All it takes is to check your prostate-specific antigen (PSA) level, the prostate protein. Then, collect a small blood sample via a finger prick, and mail it to the lab. You’ll know within a week if your level is high enough to point to cancer.
Keep in mind this is just the first step. After that, your doctor can use your at-home test outcomes to determine how serious your condition is and decide on treatment.
#5. Thyroid Disease
Have you been exhausted lately? Or noticed that you’re putting on weight for no good reason? Your thyroid, that butterfly-shaped gland that controls your metabolism, could be out of whack.
Imbalances can have major impacts on your heart, kidneys, and liver, as well as your brain. So, you need to know what’s going on.
This at-home kit uses a finger-prick blood sample as a prostate cancer test. It measures the three main thyroid hormones and tells you if your levels are normal.
If not, a doctor can help you figure out if you have other thyroid-related conditions.
#6. Lyme Disease
If you’ve spent a lot of time outdoors lately and are feverish and achy, it’s time to think about ticks. Those creepy little black bugs do more than suck your blood (yuck and yikes!).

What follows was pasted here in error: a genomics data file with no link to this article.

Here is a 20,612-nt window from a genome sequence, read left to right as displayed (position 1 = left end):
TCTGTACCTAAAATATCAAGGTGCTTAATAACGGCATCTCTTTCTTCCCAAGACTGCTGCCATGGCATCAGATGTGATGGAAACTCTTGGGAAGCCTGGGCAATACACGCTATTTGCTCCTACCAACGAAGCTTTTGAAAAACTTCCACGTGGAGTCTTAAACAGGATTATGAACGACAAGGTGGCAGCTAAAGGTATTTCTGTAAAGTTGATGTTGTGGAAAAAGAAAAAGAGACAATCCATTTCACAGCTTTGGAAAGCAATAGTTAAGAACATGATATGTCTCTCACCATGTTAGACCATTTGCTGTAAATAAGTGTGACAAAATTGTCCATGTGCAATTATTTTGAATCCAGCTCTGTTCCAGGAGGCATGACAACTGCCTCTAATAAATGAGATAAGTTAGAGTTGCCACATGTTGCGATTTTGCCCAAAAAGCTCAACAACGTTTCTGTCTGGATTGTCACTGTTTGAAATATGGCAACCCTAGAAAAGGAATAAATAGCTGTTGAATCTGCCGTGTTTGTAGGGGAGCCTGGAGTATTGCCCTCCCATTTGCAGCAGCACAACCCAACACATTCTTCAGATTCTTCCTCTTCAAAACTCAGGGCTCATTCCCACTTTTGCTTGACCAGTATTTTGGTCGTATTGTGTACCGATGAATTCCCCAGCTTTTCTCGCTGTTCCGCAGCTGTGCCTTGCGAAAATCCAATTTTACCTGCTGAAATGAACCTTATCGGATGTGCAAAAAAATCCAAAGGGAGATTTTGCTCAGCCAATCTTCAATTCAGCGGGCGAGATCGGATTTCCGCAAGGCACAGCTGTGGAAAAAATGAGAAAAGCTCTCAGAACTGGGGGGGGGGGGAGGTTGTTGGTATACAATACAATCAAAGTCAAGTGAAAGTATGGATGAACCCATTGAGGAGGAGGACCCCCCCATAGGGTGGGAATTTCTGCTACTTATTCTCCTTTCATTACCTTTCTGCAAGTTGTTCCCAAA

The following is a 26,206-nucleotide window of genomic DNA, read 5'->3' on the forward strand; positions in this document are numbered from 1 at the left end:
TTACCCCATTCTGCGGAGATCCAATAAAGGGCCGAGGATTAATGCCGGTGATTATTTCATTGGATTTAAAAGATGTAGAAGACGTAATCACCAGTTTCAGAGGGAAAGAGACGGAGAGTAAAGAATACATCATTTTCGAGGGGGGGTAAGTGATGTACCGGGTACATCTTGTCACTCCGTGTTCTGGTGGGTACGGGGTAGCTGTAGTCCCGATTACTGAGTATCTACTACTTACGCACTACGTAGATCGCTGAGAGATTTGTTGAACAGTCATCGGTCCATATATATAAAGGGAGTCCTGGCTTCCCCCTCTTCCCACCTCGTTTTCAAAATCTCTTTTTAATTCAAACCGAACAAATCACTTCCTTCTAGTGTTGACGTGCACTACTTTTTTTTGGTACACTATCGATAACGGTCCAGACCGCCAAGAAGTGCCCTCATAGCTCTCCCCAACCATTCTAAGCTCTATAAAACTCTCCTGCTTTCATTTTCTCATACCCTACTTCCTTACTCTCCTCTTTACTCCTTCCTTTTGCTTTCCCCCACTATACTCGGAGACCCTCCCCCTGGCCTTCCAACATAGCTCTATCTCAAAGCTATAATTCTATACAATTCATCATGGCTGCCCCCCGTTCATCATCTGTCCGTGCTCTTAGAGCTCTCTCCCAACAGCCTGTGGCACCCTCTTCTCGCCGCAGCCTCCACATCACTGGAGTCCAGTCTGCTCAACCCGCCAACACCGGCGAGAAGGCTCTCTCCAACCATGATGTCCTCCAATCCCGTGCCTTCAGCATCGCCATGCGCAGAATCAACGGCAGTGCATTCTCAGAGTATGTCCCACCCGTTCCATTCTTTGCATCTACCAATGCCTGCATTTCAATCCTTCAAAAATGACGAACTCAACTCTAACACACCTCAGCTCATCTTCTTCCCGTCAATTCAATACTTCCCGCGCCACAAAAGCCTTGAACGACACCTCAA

They can also transmit Borrelia burgdorferi, the bacteria that causes Lyme disease. Catching the infection is critical because, without treatment, it can hurt your nerves, heart, and joints.
Rather than testing for the bacteria, an at-home kit looks for the antibodies you make to fight it. Within a few days, your results will show whether you have Immunoglobulin M (IgM) or Immunoglobulin G (IgG) in your blood. If you do, see your doctor for an antibiotic prescription.
It’s no secret you’re supposed to keep your cholesterol in check. High overall levels can lead to a stroke or heart attack. However, relying on a test during your annual physical may not be enough if your diet or weight changes.
That’s where the at-home test comes in, and you won’t need a lab to get results. By now, you’re familiar with the finger-prick blood sample. Putting that blood droplet on a special test strip gives you a measurement within minutes.
Chemicals on the strip react with your blood and change colors. A color guide helps you match up with your cholesterol level. Share these results with your doctor to determine your heart disease risk and treatment options better.
Don’t Keep It All to Yourself
At-home tests are great for giving you faster results when getting to the doctor is tough. You can’t treat them as an endpoint, however. Just knowing whether you test positive for a condition isn’t enough. You’ll eventually need to get your doctor involved.
If your test results reveal any problems, it’s time to call the office. Share your information, and the staff can work with you to find the first available appointment. Use the at-home test as the first step to putting yourself on a path toward better health.
- Tips to Improve Your Oral Health
- 7 Types of Body Pain and Treatments
- How Can You De-Stress Yourself During Moving?